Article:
• Beth & Tim Manners

Grade Inflation: Putting the ‘Grit’ Back in GPA

Updated: Sep 20, 2019

Mitch Daniels: “In many cases, the GPA proves to be a reliable indicator of discipline, persistence and resilience — characteristics necessary to succeed at the college level (to say nothing of adult life). In the current vernacular, these traits are often collectively called ‘grit.’ Enrollment experts agree on its significance. The problem is in knowing when a high GPA reflects it and when it doesn’t. The challenge for today’s college admissions officer is like the one faced by corporate recruiters: In an era of rampant grade inflation, which grades can you believe?”


“Last year, researchers reported that nearly half of high school seniors in 2016 — 47 percent — graduated with an A average. That’s up from 38.9 percent in 1998. As ordinary students increasingly ‘earn’ higher marks, teachers help top students stand out by granting them extra credit of various kinds. The result: It is now not unusual for colleges to see high-school GPAs above a ‘perfect’ 4.0 … It is increasingly clear that, though a strong high-school GPA may indicate grit, it can also just be a sign of lax grading — producing not resilience but its opposite.”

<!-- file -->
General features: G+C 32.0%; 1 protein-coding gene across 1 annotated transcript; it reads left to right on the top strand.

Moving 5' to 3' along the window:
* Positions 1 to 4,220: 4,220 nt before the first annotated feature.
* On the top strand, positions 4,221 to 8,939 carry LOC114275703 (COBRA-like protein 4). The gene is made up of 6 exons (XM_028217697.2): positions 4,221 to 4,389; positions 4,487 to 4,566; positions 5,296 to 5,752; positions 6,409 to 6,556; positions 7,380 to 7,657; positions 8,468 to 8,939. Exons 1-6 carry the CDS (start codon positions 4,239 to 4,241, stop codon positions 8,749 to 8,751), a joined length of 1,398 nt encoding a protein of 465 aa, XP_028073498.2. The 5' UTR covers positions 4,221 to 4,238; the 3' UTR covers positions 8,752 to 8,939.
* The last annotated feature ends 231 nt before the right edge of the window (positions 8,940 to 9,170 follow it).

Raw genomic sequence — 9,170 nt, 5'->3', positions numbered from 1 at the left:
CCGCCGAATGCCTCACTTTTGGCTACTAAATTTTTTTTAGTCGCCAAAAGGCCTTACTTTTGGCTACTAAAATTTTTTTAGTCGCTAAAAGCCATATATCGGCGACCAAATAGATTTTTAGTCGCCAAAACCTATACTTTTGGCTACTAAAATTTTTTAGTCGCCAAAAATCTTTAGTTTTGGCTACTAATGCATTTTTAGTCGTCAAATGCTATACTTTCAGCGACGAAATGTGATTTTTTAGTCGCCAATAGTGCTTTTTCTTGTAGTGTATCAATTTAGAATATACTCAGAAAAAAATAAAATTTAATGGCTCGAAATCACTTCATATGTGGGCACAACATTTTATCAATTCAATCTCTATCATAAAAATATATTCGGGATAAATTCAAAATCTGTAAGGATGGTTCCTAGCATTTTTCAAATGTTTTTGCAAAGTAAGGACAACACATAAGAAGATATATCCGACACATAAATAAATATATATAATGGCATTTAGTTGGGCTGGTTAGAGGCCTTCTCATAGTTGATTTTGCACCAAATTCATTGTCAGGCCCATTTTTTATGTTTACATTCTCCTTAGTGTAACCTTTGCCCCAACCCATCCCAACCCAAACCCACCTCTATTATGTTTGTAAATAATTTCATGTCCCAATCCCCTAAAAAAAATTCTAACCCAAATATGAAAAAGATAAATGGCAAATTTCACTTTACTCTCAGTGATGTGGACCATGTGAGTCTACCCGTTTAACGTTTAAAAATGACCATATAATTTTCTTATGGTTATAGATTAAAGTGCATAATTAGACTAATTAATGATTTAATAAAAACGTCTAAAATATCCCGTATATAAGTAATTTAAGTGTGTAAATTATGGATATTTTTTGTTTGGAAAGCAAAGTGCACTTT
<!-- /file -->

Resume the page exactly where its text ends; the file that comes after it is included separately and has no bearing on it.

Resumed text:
“Of course, one easy solution for colleges is just to go with the grade-inflation flow, and obviously many institutions of higher education have chosen that route. Places determined instead to stretch and challenge students, aiming to help them achieve their full potential, will have to take on the trickier task of identifying and fostering true grit, providing quality counseling everywhere it’s needed … Meanwhile, let’s hope the College Board comes up with a new GPA — Grit Potential Assessment. I guarantee you, our university will be the first customer.” (Mitch Daniels is President of Purdue University)

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